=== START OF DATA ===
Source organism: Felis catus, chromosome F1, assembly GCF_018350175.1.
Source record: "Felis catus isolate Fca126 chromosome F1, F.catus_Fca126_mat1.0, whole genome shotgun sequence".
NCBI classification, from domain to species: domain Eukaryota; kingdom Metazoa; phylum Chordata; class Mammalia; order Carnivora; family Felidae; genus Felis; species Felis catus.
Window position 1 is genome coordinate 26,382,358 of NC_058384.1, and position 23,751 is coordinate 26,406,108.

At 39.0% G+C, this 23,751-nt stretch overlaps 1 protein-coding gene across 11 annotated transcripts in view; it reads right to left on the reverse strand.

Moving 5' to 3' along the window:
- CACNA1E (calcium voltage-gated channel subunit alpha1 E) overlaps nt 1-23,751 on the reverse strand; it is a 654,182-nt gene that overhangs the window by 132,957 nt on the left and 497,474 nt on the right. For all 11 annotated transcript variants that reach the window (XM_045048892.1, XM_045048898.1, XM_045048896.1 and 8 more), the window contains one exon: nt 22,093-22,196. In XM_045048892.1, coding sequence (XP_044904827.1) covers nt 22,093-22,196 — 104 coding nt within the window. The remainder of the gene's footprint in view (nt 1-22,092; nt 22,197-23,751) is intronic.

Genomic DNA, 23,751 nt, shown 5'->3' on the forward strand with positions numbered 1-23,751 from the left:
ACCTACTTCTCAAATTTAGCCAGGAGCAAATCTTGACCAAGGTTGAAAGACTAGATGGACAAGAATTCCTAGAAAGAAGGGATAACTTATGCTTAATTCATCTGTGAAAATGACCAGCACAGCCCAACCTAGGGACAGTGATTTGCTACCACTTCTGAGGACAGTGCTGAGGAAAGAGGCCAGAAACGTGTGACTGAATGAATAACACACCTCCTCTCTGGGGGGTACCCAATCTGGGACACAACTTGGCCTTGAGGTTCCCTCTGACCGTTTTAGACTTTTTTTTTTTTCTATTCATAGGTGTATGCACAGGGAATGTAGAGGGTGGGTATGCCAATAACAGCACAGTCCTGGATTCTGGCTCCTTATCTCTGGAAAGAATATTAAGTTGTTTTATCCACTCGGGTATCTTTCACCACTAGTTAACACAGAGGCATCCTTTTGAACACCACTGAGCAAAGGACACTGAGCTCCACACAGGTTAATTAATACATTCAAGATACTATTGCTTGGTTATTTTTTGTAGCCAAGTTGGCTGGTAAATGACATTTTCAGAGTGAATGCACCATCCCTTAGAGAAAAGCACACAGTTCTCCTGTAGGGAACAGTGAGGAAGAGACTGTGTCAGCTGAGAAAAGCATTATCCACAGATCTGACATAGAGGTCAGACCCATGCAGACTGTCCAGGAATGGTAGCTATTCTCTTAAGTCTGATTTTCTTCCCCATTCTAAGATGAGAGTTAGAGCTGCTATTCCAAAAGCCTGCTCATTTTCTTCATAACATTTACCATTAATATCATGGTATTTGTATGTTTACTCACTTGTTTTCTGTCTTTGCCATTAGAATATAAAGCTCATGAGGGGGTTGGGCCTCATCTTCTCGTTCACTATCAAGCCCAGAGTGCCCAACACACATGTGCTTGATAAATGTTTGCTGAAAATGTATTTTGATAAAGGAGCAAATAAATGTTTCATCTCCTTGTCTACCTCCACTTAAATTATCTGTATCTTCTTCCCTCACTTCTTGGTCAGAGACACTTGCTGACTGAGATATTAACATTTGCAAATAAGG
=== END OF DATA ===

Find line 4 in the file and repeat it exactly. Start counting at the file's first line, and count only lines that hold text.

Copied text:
Window position 1 is genome coordinate 26,382,358 of NC_058384.1, and position 23,751 is coordinate 26,406,108.